CFD for Injection Molding

By Carlos Marquez, Thermal Domain Leader, CAE R&D and 3D Simulation; Silvestre Cano, Rheology Domain Leader, Schneider Electric, Monterrey, Mexico; and Omar Rodriguez, CFD Specialist, Grupo SSC, San Miguel de Allende, Mexico

Plastic parts designers need to ensure that injection molded parts are fully formed and contain no visual defects. Specialized injection molding tools have been used to meet these goals for a very long time and have continued to mature. However, these tools require their own licensing, user training and support. In almost all cases, when specialized tools are optimized for injection molding, they become very limited for use in other engineering applications. Schneider Electric engineers have validated the use of ANSYS general-purpose computational fluid dynamics (CFD) software, which is already extensively used at Schneider Electric, for mold-filling simulation. They have also shown that ANSYS CFD can interface with a wide range of other simulation tools.

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Schneider Electric current transformer enclosure

Manufacturability ranks second to function as a design concern for injection molded plastic parts. During the design process, engineers need to know how a part’s material, geometry, gate locations, runner system, wall thicknesses, injection flow rate and other parameters will affect the cycle time and quality of the finished part. The cost of the tool required to mold the parts is typically tens to hundreds of thousands of dollars. It is expensive to try to fix problems or optimize the design once a trial is underway, so simulation is required in the mold-filling process to identify quality issues and optimize productivity before building the injection molding tool.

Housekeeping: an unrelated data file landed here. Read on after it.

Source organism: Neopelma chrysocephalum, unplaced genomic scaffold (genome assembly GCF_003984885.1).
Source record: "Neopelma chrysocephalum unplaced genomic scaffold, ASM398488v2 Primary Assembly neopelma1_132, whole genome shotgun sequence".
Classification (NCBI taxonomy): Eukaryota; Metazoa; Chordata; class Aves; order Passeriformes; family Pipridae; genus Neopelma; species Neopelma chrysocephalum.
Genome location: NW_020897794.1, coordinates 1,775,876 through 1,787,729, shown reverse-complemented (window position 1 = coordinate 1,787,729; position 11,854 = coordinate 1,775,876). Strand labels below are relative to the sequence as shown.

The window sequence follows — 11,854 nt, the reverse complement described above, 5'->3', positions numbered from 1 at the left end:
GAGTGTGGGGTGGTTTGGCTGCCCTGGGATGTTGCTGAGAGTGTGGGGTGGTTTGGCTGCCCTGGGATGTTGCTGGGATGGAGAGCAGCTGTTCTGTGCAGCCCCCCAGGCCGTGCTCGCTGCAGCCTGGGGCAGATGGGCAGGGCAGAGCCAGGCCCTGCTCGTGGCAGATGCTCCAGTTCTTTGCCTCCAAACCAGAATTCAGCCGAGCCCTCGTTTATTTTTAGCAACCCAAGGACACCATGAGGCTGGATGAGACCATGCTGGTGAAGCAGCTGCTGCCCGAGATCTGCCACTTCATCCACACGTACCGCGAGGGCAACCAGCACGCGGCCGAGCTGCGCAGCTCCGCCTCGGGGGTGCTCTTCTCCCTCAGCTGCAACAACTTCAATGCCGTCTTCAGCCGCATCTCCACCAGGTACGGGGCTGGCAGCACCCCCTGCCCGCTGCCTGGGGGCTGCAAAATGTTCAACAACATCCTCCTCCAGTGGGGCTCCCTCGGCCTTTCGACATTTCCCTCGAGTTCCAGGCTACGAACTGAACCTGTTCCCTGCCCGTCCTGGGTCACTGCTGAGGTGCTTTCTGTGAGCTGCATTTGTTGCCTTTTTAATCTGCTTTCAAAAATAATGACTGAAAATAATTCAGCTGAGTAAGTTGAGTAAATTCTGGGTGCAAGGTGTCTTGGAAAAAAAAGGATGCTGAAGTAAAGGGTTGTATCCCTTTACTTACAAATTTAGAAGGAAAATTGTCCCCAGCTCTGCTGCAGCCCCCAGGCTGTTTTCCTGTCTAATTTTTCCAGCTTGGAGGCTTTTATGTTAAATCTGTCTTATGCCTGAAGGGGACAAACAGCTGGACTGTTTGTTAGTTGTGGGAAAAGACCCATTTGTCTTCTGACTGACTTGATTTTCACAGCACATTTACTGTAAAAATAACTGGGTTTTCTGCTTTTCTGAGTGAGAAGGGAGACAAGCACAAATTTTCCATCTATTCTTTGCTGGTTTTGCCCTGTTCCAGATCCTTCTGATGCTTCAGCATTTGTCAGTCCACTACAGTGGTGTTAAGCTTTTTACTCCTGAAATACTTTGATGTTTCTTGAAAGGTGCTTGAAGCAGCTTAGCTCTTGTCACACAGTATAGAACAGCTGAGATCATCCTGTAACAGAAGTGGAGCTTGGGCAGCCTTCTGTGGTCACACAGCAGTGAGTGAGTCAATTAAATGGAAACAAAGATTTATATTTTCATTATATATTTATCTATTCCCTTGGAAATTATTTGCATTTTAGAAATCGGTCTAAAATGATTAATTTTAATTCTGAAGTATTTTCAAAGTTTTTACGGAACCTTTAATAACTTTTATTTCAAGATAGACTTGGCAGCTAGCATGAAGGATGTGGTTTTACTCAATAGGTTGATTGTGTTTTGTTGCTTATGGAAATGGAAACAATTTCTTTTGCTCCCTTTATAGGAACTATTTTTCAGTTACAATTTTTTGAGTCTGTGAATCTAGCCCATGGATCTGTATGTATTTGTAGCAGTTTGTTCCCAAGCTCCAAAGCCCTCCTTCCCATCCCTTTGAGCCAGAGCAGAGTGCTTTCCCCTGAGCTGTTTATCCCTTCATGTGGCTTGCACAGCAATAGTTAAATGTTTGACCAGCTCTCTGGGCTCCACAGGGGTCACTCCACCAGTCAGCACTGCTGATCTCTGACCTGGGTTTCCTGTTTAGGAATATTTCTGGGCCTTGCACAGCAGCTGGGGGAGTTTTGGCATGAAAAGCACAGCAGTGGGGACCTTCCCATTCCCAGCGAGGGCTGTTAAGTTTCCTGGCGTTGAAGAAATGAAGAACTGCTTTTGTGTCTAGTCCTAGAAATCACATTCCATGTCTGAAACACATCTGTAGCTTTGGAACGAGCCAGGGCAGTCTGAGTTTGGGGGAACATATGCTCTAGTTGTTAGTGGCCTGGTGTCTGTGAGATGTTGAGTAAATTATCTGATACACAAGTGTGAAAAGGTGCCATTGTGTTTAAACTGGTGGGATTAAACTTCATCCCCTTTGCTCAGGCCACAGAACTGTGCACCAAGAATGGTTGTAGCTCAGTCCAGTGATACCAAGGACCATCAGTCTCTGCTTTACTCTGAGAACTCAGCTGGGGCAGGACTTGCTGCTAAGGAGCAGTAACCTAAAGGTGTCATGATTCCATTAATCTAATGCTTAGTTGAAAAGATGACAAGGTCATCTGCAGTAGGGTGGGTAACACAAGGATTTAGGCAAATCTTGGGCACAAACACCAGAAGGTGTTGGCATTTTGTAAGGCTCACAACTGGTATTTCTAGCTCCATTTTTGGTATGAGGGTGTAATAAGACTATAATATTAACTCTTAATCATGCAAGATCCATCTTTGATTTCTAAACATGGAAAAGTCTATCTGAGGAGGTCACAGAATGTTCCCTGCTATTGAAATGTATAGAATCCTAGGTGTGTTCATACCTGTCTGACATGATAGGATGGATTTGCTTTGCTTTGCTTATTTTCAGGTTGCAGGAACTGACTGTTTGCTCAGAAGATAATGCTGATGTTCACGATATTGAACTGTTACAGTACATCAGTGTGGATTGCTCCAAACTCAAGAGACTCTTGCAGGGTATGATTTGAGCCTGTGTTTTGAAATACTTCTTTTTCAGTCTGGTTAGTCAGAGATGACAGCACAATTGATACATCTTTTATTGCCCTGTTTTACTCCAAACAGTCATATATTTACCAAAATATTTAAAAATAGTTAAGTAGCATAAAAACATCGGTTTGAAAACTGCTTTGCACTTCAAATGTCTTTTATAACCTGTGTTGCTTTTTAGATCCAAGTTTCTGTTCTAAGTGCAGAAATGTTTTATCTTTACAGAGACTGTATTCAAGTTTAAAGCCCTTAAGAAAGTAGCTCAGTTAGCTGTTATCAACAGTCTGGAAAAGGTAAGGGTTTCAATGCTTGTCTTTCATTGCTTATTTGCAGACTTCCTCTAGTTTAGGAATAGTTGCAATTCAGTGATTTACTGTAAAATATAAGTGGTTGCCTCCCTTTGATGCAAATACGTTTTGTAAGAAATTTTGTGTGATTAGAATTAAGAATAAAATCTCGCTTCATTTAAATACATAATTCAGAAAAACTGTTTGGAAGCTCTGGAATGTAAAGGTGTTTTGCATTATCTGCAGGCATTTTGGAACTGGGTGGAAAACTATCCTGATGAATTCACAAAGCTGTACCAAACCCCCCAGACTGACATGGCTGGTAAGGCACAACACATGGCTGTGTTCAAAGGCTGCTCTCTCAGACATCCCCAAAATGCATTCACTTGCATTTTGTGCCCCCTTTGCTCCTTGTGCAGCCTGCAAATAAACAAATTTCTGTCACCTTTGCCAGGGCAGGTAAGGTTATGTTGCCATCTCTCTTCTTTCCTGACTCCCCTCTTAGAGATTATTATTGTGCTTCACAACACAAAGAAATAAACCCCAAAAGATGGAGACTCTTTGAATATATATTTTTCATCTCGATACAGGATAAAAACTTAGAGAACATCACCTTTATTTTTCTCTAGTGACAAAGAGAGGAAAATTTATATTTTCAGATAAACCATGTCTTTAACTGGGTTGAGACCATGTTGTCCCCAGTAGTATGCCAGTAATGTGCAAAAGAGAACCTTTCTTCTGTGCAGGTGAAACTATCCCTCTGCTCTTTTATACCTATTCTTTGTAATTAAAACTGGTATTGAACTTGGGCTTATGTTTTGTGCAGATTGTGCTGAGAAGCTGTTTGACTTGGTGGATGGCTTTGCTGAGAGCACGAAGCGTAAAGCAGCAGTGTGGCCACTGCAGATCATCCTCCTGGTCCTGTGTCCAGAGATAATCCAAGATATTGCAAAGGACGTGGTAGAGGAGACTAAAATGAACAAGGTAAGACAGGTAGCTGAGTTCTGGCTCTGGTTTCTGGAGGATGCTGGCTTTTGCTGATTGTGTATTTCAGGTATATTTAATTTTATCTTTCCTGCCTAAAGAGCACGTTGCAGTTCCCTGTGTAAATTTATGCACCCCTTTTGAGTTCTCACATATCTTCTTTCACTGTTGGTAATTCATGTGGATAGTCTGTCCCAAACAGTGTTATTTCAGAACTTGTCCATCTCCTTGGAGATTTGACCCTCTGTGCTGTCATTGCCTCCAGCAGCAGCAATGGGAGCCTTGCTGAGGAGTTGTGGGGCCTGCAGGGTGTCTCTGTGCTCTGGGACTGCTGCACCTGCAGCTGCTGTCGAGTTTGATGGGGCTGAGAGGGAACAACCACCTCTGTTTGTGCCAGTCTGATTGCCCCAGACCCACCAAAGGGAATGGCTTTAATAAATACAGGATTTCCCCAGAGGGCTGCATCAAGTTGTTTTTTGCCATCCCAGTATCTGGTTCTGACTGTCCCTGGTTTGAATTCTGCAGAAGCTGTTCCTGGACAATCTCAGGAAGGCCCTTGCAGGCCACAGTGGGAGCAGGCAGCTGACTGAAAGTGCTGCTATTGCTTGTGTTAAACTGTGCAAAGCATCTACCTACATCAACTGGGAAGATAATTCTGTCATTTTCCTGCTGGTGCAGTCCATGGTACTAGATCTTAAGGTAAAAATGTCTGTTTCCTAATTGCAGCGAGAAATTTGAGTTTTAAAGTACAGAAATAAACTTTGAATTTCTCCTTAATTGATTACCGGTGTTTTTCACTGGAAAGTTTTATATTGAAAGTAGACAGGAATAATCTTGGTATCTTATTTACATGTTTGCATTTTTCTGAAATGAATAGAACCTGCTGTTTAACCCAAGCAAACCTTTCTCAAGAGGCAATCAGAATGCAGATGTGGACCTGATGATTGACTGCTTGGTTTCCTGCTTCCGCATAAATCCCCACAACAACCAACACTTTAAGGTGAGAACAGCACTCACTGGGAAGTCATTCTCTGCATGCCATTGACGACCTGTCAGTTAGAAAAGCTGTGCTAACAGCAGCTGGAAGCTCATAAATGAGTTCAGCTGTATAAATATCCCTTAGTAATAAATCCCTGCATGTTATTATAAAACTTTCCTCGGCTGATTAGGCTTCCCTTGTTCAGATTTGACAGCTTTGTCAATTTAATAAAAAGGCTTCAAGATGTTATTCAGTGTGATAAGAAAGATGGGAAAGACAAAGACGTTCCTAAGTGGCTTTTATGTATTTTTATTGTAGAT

Schneider Electric is leading the digital transformation of energy management and automation in homes, buildings, data centers, infrastructure and industries. For more than 180 years, Schneider Electric has innovated at every level, developing connected technologies and solutions for safety, reliability, efficiency and sustainability, and to ensure that “Life Is On.” The company’s engineers wanted to determine whether injection molding simulation could be performed with the already deployed general-purpose ANSYS Fluent CFD software used throughout Schneider Electric for a wide range of simulation tasks. If it could, the team would be able to meet their injection molding simulation needs while consolidating software tools. They could save costs by decreasing the number of licenses required, reducing the learning curve to increase team efficiency and alleviate additional training needs, and shrinking IT overhead.


When simulating injection molding, engineers must account for the material properties of the polymer. Polymers have a high resistance to flow (viscosity) that is shear-dependent (meaning that portions of a fluid flow at different relative rates). The higher the shear, the lower the viscosity becomes, so typically polymers can be described as shear-thinning non-Newtonian fluids. This high shear rate occurs when the polymer is squeezed or forced to flow through narrow gaps.

This viscosity–shear-rate dependence makes the flow prediction of non-Newtonian polymers somewhat nonintuitive. For example, when the molten plastic is injected through a small gate into a large mold, the material flows outward to the walls of the mold. The outer layer flows more slowly than the inner core.